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The Commission

Vincent Dowd revisits the report on John F. Kennedy's assassination, and asks some of those who worked on it what they believe.

President John F. Kennedy was shot dead in Dallas on 22nd November 1963. Shortly afterwards the 24-year-old Lee Harvey Oswald was arrested, initially for the murder of a police officer. Within hours he was charged with assassinating the president. Two days later, although in police custody, Oswald was shot dead by nightclub owner Jack Ruby.

The new president Lyndon B. Johnson quickly set up a commission under US Chief Justice Earl Warren. Its job was to investigate the murder of the president and circumstances surrounding it. The Warren Commission presented its findings 10 months later. After the report came out in September 1964 critical voices soon emerged. The critics often asked if behind the scenes Earl Warren had been briefed to conclude that Oswald had been the assassin, that he had had no co-conspirators and that the murder had been the work of a deranged mind and was without political motivation.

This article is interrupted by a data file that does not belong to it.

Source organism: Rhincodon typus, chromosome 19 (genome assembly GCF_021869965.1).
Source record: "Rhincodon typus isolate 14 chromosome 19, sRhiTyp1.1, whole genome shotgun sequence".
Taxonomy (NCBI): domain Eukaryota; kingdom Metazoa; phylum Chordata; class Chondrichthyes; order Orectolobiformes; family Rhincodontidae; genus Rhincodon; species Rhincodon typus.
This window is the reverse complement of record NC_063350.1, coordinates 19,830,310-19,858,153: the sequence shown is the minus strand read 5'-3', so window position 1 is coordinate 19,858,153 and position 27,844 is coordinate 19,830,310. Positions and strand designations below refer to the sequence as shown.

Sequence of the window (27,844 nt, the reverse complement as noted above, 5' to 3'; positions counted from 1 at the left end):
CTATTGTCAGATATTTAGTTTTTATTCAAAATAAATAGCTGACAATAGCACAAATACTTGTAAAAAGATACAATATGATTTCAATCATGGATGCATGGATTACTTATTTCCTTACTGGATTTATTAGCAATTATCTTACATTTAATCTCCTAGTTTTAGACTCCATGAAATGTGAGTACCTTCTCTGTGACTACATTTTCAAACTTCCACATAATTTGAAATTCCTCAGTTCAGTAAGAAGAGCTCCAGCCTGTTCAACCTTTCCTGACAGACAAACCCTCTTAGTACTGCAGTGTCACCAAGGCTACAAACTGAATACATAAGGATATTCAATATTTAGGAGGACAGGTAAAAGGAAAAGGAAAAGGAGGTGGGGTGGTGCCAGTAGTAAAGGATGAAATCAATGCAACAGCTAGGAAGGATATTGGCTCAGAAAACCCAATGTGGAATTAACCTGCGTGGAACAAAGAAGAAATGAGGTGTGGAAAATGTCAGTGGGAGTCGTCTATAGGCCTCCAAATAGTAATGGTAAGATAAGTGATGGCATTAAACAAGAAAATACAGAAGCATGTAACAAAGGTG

It is 54 years since the report emerged and those who worked on it are mainly no longer alive. But Vincent Dowd speaks to three men who worked on the report, now in their 80s - Burt Griffin, Sam Stern and Howard P.Willens - who now openly consider its merits and whether it uncovered the truth.

Was their job to support a narrative which Lyndon Johnson wanted the American public to accept? Has anything which has emerged since the report’s writing changed their minds? And did the nature of the Commission mean it was always bound to deliver what was in effect a guilty verdict on a man who conveniently had taken to the grave anything he might have revealed had he lived.

(Photo: Chief Justice Earl Warren hands President Lyndon B Johnson at the White House the Warren Commission's voluminous report on the assassination of President John F Kennedy, 24 September, 1964. Credit: Cecil Stoughton/PhotoQuest/Getty Images)

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26 minutes

Last on

Mon 18 Jun 2018 05:06GMT

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